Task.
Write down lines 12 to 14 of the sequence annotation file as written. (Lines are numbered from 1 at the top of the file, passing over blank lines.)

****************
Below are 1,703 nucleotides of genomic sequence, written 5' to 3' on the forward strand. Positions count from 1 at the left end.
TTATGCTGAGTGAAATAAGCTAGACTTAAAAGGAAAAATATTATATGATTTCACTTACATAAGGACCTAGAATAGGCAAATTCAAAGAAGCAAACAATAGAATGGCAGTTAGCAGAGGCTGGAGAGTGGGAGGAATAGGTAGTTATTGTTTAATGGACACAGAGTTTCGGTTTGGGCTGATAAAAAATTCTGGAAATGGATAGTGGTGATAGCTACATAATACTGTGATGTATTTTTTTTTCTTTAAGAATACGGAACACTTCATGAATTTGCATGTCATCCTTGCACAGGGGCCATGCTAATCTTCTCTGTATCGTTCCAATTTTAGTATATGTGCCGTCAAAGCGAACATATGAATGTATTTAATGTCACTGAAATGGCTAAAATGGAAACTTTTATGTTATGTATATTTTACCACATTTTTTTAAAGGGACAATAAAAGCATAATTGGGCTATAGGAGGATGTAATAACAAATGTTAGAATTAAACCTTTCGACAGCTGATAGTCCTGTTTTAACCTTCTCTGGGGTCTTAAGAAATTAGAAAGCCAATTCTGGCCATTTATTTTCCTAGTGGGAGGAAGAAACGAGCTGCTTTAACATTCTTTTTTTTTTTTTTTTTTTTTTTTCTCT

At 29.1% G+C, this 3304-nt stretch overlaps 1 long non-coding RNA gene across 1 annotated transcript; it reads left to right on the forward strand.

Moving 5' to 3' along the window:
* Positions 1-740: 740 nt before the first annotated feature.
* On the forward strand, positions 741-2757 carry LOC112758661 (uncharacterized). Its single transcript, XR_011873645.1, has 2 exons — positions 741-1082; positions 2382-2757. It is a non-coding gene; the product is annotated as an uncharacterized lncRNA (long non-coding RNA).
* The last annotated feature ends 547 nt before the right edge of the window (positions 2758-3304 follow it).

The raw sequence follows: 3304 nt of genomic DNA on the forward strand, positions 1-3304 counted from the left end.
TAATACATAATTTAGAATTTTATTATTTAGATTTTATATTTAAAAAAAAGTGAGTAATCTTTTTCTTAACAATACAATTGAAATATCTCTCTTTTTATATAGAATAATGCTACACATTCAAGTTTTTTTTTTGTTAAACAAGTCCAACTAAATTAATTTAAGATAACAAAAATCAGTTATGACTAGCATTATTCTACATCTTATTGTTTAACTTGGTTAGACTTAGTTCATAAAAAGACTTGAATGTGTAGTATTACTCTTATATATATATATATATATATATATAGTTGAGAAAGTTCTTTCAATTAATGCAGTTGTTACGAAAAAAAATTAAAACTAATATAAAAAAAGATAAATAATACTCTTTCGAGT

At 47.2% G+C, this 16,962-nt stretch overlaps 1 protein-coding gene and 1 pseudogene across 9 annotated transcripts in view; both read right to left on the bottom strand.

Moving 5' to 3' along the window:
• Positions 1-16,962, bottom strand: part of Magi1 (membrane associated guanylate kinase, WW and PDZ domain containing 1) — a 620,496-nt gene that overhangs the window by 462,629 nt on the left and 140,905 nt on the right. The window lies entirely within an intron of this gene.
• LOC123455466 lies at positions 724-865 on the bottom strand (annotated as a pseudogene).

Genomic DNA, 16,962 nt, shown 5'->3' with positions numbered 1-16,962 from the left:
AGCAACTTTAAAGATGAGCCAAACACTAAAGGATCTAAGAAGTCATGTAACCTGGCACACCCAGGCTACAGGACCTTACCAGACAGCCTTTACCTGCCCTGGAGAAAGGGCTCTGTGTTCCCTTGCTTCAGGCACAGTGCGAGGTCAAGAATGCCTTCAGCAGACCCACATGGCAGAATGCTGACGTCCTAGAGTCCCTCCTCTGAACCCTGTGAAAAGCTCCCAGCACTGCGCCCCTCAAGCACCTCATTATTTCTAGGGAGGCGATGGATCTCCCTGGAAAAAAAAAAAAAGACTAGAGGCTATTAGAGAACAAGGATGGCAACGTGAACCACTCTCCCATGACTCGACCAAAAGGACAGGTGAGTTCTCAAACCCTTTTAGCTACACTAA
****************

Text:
• Positions 1-16,962, bottom strand: part of Magi1 (membrane associated guanylate kinase, WW and PDZ domain containing 1) — a 620,496-nt gene that overhangs the window by 462,629 nt on the left and 140,905 nt on the right. The window lies entirely within an intron of this gene.
• LOC123455466 lies at positions 724-865 on the bottom strand (annotated as a pseudogene).

Genomic DNA, 16,962 nt, shown 5'->3' with positions numbered 1-16,962 from the left: